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Andrea WoelkeFor advice contact Andrea Woelke on 020 7407 4007 or email him. We do not do legal aid.

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2 eggs


Re X and Y

Surrogacy for Gay Couples

Parental Orders after Surrogacy

The application for a parental order after surrogacy is regulated by very strict conditions and the judge only has a discretion on some of them.

Often the surrogacy agreement the intended parents entered into is an obstacle to apply for the parental order. It is therefore advisable for the intended parents to instruct an expert solicitor in England even before they sign the final version of the surrogacy agreement. This way they can obtain advice on whether any clauses in the agreement would provide a problem. While English solicitors probably cannot advise on arranging the surrogacy, they can at any time advise on the later parental order application. With the benefit of this advice you should then be able to renegotiate yourself any clauses which may cause a problem later on.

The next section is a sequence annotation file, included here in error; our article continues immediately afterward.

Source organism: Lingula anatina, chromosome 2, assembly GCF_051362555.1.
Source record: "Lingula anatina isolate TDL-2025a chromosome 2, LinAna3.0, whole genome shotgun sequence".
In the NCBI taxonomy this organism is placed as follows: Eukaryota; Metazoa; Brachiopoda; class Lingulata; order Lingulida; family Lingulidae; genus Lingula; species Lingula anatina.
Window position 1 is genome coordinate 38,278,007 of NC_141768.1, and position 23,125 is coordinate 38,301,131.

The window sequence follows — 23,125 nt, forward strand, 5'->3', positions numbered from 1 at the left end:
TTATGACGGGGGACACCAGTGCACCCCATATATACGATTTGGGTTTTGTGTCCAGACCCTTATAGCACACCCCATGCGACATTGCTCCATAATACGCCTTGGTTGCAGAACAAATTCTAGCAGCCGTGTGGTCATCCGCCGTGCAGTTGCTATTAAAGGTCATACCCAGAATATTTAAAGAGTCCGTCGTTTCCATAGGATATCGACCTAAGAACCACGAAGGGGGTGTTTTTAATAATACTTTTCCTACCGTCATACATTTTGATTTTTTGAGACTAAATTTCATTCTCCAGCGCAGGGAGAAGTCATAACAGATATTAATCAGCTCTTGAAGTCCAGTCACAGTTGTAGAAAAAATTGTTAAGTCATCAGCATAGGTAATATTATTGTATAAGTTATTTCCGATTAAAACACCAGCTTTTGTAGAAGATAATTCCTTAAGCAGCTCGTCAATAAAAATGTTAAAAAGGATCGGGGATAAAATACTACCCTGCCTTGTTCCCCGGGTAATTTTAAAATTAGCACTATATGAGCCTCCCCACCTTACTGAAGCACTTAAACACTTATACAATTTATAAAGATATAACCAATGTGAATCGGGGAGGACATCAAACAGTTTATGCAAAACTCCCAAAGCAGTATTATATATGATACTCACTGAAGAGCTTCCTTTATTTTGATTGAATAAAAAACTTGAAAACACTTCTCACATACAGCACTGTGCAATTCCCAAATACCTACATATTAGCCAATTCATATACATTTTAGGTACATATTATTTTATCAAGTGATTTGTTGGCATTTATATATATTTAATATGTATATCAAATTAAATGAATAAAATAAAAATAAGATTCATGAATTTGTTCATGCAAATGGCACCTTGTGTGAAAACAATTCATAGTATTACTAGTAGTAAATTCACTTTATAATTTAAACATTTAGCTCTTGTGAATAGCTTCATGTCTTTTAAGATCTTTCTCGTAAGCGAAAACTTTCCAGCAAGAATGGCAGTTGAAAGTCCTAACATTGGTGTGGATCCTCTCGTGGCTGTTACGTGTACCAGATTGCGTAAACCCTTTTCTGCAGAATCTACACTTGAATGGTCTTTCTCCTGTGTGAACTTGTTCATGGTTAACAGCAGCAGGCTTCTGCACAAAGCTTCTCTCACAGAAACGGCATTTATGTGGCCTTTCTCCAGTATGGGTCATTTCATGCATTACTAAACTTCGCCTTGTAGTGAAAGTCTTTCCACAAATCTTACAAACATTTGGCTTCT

This page has free information about:

The Conditions for a Parental Order Application

The conditions for a parental order are as follows:

  1. The child was born to a surrogate as a result of placing into her either an embryo or sperm and eggs or her artificial insemination, in other words not following intercourse.
  2. The applicants for the parental order are husband and wife, civil partners or other opposite-sex or same-sex couples.
  3. The genetic material of one of the intended parents has been used to create the embryo. The court may require a DNA test to prove this.
  4. The application is made within 6 months of the date of the birth. This time limit cannot be extended.
  5. The child lives with the applicants at the time of the application and at the time when the order is made.
  6. At the time of application and the time the order is made, either applicant (or both) are domiciled in a part of the UK (England and Wales, Scotland or Northern Ireland) or the Channel Islands or the Isle of Man.